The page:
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Topic: Why can't hexane or toluene solutions dissolve in aqueous bromine?  (Read 3236 times)

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Offline redpower

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I have just carried out a lab experiment today and really need some assistance.

The Experiment:

In my experiement I attempted to mix a solution of hexane with aqueous bromine. I started off by adding 15 drops of bromine into a test tube and then added 7 drops of hexane ontop of that. Prior to shaking, I could see two distinct colours in the test tube separated by a meniscous: the yellow bromine liquid lied at the bottom and the clear + colourless hexane solution lied on top of the bromine. After shaking, something odd happened. The two layers switched places => bromine ended up on top and hexane resided at the bottom of the test tube. The two colours were still distinct and separated by a meniscous. (The same thing happened when I tried to mix toluene with bromine)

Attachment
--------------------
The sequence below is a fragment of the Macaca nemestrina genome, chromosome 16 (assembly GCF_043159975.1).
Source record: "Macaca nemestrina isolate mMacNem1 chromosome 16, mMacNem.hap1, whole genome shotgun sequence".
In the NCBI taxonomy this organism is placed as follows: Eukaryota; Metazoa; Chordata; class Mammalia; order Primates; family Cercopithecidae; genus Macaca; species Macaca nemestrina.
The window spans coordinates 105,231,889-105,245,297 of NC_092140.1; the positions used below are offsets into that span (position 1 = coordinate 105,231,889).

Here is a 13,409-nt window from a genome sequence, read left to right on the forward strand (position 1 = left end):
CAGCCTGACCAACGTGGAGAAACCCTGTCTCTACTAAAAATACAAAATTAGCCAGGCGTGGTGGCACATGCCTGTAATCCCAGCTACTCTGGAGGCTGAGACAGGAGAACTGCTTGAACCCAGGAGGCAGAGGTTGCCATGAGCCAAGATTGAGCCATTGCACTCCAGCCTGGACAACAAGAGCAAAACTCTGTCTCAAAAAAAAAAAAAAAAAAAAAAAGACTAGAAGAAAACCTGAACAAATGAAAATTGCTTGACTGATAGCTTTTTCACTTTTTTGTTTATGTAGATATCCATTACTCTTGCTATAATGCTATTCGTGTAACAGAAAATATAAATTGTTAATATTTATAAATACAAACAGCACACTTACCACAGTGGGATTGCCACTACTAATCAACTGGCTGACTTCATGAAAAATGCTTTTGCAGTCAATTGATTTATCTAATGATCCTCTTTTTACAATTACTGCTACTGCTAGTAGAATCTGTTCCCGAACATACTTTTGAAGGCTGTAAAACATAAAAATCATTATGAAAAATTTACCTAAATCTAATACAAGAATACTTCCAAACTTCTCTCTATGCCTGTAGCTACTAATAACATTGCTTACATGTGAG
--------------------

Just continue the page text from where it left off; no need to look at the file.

What Happened?

Seeing that these two solutions would not dissolve each other, I concluded that one of them must be polar and the other must be non-polar. (We have previously learned that only "like dissolves like") HOWEVER, after analysing the substances, I realized that hexane (a hydrocarbon) and bromine are BOTH NON-POLAR SUBSTANCES. If that is the case, they should have dissolved each other - but they didn't! Thus, I am in a dilemma right now and have no idea how to approach this lab.

Any help would be greatly appreciated! Thank you in advance!


     
« Last Edit: October 15, 2010, 11:47:06 PM by redpower »

Offline Borek

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Re: Why can't hexane or toluene solutions dissolve in aqueous bromine?
« Reply #1 on: October 16, 2010, 04:31:33 AM »
Are you sure LAYERS switched place? If you started with 15 drops of water and 7 drops of hexane, one of the layers was twice as thick as the other, so they can be easily recognized.
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